The exhibition opens with documentation relating to the Barcelona presentation of the show “Contemporary American Painting in the Collections of the New York MOMA”, which was held at the Palau de la Virreina in 1995, as part of the 2nd Spanish-American Art Biennial. This exhibition was part of the diplomatic and cultural exchanges between the United States and Francoist Spain, which was just discovering abstract art and the useful role it could play in foreign policy. The inclusion of works by the leading American Expressionists consolidated Catalan Pictorial Informalism, enabling it to connect to international abstract movements. Contemporary American Paintings featured works by Clifford Still, Morris Louis, Robert Motherwell, Ad Reinhard, Philip Guston and Franz Kline alongside pieces by such informalists as Joan Hernàndez Pijuan, Albert Ràfols Casamada, Modest Cuixart and material works by Antoni Tàpies. Saura and Millares were compared to Kline and Motherwell with their powerful brushstrokes, whilst sculptures by Jorge Oteiza and Eduardo Chillida rounded off this exploration of abstract art.

At that same time, in Europe, other artists were embarking on research of a very different nature. In 1956, the Dutch artist Constant began working on the project New Babylon, the latest global expression of utopian thought. Along with members of the Letterist International and, later, the Situationist International, led by Guy Débord, the artist launched a new revolution against consumerism, modern town planning and social conventions. Reviving the early Constructivists’ interest in experimentation, Constant worked with new materials but, above all, he developed an ideological project that entailed a new way of living, a new way of relating. New Babylon was to be developed by residents themselves, based around play and pleasure as organisational premises, in contrast to the functional planning of modernism. Part of this spirit would re-emerge years later in the Pop Art movement, particularly evident in Oyvind Fahlström's works Night Music 4 and Mao-Hope March.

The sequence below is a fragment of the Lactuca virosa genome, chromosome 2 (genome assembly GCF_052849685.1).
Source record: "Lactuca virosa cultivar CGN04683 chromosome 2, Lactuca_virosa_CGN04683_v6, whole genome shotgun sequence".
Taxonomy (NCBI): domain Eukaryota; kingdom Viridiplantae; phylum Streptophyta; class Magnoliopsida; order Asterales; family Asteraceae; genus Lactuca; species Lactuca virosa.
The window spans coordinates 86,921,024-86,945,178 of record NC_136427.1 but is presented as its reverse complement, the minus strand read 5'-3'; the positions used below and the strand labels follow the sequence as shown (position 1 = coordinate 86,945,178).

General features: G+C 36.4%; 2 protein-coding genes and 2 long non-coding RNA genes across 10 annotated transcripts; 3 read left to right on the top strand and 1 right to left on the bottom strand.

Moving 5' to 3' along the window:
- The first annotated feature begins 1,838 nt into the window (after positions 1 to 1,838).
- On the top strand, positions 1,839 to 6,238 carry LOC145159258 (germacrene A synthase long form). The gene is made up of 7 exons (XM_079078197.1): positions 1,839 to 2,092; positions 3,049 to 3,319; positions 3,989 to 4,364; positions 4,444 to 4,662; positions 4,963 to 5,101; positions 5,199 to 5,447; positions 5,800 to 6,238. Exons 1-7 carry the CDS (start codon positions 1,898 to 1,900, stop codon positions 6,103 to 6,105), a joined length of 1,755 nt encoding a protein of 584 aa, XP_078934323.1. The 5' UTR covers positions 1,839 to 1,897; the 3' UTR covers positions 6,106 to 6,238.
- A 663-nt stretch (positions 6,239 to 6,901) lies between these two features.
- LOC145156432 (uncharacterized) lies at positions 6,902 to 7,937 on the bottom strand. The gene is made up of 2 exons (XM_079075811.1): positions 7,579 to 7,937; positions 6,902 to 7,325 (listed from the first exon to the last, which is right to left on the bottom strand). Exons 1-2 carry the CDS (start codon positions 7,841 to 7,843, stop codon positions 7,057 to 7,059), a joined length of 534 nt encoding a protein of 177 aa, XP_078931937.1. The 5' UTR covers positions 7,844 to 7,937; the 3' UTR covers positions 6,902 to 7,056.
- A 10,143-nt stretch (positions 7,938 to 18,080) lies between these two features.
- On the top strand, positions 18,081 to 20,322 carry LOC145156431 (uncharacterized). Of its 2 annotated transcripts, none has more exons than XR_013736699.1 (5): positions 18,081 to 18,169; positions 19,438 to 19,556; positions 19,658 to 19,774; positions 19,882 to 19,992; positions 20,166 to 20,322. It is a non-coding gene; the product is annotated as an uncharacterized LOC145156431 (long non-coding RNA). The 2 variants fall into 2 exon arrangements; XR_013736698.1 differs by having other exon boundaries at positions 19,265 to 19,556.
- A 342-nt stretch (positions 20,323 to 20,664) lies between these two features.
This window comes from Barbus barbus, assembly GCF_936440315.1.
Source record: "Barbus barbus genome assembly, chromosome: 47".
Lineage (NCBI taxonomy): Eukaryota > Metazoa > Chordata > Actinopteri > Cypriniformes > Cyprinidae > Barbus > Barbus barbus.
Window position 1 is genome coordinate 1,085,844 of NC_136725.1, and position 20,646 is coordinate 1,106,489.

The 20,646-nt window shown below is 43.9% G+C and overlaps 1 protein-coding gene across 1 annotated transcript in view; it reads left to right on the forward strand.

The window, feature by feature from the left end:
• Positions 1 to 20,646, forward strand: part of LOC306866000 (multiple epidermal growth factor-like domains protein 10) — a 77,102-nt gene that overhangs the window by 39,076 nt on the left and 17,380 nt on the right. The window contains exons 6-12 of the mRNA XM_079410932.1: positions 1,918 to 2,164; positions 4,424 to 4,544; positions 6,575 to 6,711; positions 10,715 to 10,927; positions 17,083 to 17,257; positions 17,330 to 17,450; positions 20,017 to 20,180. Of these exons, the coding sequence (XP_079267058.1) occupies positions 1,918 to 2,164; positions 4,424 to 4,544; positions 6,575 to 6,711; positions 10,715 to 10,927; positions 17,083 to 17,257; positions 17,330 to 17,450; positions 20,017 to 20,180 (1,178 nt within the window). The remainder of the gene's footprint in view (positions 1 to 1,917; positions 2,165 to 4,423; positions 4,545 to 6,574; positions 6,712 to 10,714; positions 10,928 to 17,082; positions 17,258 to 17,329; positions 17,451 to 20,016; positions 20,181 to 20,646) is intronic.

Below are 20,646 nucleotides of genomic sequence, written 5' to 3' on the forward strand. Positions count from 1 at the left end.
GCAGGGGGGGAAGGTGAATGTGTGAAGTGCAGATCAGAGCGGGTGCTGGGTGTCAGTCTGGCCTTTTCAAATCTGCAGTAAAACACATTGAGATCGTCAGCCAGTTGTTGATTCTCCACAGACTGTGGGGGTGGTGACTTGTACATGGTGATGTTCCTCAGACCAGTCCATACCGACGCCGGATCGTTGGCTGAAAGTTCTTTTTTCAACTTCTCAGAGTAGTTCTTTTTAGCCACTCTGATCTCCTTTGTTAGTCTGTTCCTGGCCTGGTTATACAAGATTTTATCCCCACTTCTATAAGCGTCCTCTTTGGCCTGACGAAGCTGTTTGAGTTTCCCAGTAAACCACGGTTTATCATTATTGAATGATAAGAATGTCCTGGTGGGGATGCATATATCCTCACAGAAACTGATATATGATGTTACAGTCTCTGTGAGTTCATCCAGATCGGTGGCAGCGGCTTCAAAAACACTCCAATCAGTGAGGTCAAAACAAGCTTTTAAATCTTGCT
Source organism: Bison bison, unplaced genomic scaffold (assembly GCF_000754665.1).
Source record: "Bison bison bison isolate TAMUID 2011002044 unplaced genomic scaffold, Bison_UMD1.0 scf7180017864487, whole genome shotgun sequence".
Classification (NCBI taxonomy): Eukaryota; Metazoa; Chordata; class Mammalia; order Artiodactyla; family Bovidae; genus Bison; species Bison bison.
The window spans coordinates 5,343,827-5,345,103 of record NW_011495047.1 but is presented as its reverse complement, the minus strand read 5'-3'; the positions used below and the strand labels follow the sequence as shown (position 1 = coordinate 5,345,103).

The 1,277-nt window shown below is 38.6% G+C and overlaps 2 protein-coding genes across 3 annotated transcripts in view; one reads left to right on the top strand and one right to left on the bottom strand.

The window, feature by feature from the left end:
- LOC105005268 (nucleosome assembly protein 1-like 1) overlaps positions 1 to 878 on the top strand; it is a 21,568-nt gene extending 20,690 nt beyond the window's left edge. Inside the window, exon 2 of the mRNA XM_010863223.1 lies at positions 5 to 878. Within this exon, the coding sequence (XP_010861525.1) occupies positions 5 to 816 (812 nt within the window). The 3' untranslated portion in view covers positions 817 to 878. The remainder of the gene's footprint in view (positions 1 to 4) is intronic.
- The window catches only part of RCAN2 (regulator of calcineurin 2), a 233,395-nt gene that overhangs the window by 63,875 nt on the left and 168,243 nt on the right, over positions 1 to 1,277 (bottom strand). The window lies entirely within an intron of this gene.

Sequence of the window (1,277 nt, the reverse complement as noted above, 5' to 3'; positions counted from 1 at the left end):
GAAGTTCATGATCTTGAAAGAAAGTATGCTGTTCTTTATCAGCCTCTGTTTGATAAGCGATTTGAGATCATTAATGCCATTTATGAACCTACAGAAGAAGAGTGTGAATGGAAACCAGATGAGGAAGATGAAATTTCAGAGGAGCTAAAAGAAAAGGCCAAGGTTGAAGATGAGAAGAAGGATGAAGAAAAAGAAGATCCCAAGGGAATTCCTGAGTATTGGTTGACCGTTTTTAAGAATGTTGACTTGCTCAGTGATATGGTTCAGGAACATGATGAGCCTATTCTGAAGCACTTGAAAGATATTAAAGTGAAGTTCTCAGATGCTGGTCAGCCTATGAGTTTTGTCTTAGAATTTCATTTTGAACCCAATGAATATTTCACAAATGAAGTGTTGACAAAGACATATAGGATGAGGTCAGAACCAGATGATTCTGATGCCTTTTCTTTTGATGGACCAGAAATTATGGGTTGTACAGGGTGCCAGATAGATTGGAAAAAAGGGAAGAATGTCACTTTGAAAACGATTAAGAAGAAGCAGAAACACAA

Then in the early seventies the city became the scene for speculation and profiteering. In City-Slivers (1971-1976), Gordon Matta-Clark provides a clear and bitter example of the changes that the city has suffered since the spirit of liberation blew through in the 1960s and 70, where we see the city transformed into a productive machine.

At the same time, a new generation of artists were escaping from the urban environment and exploring the use of landscape as the medium for their work. Robert Smithson theorised about the distance between site and non-site with reference to the concretion of nature and the abstract quality of the exhibition space (gallery, white cube...). His film Spiral Jetty (1970) features one of Smithson’s most important works in this respect, one that rejects architectural space. It speaks of a different time that can be constructed in the work, a different relation between linear history and the constant transformation of energy that the universe requires.